How One Woman Quit Her Cardio Workout and Finally Started Losing Weight

Alice Fields was finally able to lose weight after she stopped her excessive calorie restriction and cardio workouts and took up powerlifting.

In general, people looking to lose weight typically need to figure out what works best for them. For Alice Fields, age 25, from Melbourne, Australia, it took getting off the treadmill and getting into powerlifting, along with following a nutritional plan that didn’t focus on restricting foods and pushing salad. Now, Fields wants everyone to know that there’s more than one way to lose weight and get in shape.

“I’ve always struggled with my weight,” says the 25-year-old Melbourne, Australia resident. “By age 22, I weighed 92 kilos [203 pounds] despite running at least 5 kilometers every single morning, intense circuit training, and restricting what I was eating.” Sure, she did lose some weight, but those results never stuck. She’d lose a few kilos, and then put on more. “I was killing myself with 5 a.m. sprints,” she says, “but it’s just not sustainable, not physically or mentally. You don’t just run your body into the ground, you exhaust your mind.” That changed, however when a friend introduced Fields to powerlifting, and she discovered an eating plan called If It Fits Your Macros (IIFYM).

The “If It Fits Your Macros” plan

Courtesy Alice FieldsThe IIFYM plan looks at all foods in the three main (i.e., macro) categories: protein, fats, and carbohydrates. Depending on an individual’s activity levels and goals, a numerical goal is set for the individual to consume each day. This is not only ensuring a consistent amount of calories are being consumed daily, but more specifically that you’re getting enough macronutrients to maintain energy and reach your desired physique.

Fields says, “The best part is, if you want to eat ice cream and watch chick flicks, you can! As long as you read the label and make it work with your macros.” Diets aren’t sustainable, she says. “They aren’t fun, and the foods are flavorless and boring,” she says. “IIFYM enables you to eat the foods you love, and have a happy mind, while ensuring you are still sticking to a consistent amount of calories.”

Cardio is great if it works for you

Fields isn’t dissing cardio. In fact, she knows it’s great for heart health. “A lot of articles written about me have made it seem like I’m saying ‘stop doing cardio,’Fields says. Her point is that there isn’t just one way to lose weight and get in shape. For her, running for hours and severely restricting her calorie intake wasn’t the answer. Look for the combination of exercise and proper eating to sustain you, she advises. “Just move, and be aware of what food you’re putting in your body. How much you move and how you move is entirely up to you.”

“I went from doing 90 percent cardio to mainly powerlifting and cardio for fun—like taking my dog on 30-minute walks or just running around with her at the park.” And it worked for her. Within a month of changing things up, she noticed a difference in the way her clothes fit and how strong she felt. And although her 37-pound weight loss is great, it’s not the most important aspect, says Fields. The real gauge of her success is how she felt about herself and how her body was functioning. With more muscle, her body was more efficient at burning fat. She had more energy. She liked the way her clothes fit when her muscles filled out in places, and fat disappeared from other places.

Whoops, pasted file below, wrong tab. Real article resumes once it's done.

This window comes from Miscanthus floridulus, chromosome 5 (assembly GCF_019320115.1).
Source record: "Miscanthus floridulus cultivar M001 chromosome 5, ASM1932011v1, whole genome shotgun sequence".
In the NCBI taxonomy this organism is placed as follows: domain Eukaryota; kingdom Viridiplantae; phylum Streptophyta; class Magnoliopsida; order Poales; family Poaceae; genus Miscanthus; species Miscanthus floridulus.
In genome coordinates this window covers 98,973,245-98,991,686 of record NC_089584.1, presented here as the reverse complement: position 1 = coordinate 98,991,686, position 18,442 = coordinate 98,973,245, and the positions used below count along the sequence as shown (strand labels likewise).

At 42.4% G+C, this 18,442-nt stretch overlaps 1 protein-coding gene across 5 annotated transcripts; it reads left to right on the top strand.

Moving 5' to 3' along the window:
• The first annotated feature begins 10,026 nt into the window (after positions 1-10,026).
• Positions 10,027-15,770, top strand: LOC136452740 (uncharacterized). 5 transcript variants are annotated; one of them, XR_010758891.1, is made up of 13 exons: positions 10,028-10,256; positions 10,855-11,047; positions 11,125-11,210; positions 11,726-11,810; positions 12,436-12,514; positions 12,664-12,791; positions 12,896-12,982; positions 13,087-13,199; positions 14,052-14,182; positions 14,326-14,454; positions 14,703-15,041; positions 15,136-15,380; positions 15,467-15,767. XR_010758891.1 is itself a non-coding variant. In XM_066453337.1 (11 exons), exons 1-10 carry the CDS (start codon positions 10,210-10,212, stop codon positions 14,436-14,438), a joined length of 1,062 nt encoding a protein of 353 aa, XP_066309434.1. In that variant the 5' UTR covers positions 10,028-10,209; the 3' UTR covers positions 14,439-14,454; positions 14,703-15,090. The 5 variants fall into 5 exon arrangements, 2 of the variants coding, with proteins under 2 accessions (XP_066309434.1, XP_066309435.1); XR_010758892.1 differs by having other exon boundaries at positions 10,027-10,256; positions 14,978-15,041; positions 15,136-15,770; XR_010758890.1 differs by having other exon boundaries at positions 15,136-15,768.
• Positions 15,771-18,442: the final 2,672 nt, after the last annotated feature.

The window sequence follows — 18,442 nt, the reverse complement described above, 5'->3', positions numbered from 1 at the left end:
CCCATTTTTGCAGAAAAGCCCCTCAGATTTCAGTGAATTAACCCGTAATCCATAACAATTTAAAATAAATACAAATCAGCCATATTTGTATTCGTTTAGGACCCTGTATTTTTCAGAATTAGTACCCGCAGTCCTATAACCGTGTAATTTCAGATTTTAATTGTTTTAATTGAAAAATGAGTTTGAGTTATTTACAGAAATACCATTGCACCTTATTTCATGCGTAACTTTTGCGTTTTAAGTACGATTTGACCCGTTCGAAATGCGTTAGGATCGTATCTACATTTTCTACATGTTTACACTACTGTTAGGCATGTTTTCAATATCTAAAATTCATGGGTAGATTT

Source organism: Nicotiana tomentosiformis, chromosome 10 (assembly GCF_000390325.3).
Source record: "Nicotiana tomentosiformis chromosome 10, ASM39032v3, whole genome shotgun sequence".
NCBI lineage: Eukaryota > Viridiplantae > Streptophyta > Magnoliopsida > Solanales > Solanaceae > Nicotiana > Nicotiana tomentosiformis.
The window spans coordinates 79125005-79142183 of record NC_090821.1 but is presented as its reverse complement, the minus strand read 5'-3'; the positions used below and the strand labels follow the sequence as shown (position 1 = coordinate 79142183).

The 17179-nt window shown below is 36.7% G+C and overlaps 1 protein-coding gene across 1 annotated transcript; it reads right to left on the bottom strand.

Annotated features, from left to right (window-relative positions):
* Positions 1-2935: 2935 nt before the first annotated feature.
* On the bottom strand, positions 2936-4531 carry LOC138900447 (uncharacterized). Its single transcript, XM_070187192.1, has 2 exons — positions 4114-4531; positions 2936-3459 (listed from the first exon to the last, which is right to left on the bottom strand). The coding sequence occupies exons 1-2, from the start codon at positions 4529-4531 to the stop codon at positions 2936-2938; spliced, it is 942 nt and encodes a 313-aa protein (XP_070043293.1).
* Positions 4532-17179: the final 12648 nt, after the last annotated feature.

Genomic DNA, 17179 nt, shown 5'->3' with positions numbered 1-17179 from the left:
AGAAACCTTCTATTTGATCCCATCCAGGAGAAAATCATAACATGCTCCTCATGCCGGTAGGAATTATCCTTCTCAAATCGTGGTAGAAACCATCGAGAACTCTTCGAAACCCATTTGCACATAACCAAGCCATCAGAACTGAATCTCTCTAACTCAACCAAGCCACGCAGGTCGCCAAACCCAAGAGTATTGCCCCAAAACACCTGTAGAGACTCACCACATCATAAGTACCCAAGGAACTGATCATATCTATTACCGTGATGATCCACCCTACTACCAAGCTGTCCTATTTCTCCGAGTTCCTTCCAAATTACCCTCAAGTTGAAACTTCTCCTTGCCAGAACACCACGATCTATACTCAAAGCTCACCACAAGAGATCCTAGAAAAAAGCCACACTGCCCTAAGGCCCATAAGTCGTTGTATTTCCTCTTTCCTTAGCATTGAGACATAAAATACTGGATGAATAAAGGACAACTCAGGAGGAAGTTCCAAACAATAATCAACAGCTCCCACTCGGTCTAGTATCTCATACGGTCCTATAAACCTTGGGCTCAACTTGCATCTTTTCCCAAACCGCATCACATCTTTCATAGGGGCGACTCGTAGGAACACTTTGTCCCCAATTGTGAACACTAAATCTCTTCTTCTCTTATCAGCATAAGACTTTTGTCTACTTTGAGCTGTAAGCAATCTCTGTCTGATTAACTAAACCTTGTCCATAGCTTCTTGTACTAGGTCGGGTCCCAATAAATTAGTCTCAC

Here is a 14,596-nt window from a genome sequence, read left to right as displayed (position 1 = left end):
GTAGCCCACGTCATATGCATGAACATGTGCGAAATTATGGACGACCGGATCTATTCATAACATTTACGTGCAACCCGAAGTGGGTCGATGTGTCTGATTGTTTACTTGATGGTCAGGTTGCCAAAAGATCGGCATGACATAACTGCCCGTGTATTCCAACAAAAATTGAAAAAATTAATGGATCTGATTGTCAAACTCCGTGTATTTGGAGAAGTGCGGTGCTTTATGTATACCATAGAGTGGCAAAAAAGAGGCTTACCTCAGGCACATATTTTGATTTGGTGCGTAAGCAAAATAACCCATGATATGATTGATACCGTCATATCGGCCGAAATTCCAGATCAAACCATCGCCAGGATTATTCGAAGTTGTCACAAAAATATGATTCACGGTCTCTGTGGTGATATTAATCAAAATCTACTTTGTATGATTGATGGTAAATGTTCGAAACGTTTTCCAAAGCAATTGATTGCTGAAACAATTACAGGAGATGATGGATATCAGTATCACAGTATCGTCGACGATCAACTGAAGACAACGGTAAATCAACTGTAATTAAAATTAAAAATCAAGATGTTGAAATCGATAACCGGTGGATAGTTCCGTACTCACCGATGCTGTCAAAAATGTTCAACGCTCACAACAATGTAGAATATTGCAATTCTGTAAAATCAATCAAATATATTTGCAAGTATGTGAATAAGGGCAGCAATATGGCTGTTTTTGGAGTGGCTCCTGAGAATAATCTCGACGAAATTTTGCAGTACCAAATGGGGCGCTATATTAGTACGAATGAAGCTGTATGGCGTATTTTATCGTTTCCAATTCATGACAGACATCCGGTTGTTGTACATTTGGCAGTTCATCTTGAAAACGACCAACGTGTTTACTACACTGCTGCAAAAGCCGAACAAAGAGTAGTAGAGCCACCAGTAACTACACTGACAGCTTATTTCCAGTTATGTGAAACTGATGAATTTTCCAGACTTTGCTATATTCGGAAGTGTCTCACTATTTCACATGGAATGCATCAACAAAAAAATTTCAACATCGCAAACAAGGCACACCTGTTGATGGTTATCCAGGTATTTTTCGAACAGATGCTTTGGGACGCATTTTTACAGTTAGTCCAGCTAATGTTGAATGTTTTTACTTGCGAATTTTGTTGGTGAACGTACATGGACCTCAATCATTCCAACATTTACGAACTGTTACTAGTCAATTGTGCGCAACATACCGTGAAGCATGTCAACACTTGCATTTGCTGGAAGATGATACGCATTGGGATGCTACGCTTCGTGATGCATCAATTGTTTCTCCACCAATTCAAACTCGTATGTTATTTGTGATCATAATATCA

Lifting weights actually burns a lot of calories, perhaps even more than cardio,” says Fields, “and it’s something I thoroughly enjoy so, for me, this is what works, because I can stick to it without it feeling like a chore.”

There’s no magic bullet

Courtesy Alice Fields“I get so many messages asking if I took prescription pills,” Fields says. “At the end of the day, there are no magic tricks, pills, or potions. Find something you love and enjoy your journey.” People write to Fields and ask them to tell them an exact combination of what to eat and how to move, but her answer is always to just keep moving and eat to support it. “Moving is good for your mind, body, and soul,” she says, “so move. Sweat. Play. Push yourself. But at the end of the day, look at what you’re eating.”

She wants to make clear that she does not advocate the idea that being slim or skinny equals being beautiful. What she advocates is “taking your life into your own hands and doing what makes you feel good. Keep trying, and you’ll figure out what works. Find a way to burn calories that you enjoy and you can continue to do as part of your life and eat the damn chocolate… as long as it fits.”

Haven’t quite figured out what works yet? Here are the signs it’s time to change up your fitness routine.

Lauren Cahn
Lauren Cahn is a New York-based writer whose work has appeared regularly on Reader's Digest, The Huffington Post, and a variety of other publications since 2008. She covers health, fitness, yoga, and lifestyle, among other topics. An author of crime fiction, Lauren's book The Trust Game, was short-listed for the 2017 CLUE Award for emerging talent in the genre of suspense fiction.